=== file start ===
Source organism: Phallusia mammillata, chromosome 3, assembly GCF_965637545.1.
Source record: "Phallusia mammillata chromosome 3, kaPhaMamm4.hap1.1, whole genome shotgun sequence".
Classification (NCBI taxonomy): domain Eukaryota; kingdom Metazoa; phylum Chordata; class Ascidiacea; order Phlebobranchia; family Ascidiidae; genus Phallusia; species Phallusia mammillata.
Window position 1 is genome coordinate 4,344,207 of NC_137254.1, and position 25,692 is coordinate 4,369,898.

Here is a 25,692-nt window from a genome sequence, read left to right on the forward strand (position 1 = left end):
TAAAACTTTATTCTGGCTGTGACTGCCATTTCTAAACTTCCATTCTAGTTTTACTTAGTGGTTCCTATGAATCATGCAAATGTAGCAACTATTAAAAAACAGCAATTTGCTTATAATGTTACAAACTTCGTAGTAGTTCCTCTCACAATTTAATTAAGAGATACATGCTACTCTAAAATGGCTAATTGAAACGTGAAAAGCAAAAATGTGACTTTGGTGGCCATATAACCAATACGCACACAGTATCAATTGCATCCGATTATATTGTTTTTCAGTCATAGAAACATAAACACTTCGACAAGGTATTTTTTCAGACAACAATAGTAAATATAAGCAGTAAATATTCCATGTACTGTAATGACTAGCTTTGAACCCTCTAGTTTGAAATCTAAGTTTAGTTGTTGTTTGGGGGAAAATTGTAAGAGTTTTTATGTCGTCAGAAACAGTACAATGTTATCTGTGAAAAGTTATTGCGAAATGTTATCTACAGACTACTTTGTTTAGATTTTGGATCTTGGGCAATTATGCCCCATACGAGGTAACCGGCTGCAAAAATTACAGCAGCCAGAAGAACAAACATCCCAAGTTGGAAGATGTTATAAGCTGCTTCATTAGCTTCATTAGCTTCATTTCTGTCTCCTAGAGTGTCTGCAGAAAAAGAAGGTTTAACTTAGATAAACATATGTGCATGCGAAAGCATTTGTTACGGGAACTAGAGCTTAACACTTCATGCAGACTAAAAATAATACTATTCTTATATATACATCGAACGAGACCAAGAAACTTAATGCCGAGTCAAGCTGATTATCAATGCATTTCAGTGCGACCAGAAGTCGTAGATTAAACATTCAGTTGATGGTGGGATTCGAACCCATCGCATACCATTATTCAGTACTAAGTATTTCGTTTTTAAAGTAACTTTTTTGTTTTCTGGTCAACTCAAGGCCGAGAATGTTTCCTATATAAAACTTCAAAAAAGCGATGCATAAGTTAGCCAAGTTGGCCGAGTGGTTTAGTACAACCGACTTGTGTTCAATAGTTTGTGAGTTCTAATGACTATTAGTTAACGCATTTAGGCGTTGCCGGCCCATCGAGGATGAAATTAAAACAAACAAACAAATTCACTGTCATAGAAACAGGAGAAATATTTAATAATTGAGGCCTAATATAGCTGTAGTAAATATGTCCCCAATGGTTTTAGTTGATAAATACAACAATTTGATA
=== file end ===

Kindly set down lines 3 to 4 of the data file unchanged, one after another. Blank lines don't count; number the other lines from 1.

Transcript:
Classification (NCBI taxonomy): domain Eukaryota; kingdom Metazoa; phylum Chordata; class Ascidiacea; order Phlebobranchia; family Ascidiidae; genus Phallusia; species Phallusia mammillata.
Window position 1 is genome coordinate 4,344,207 of NC_137254.1, and position 25,692 is coordinate 4,369,898.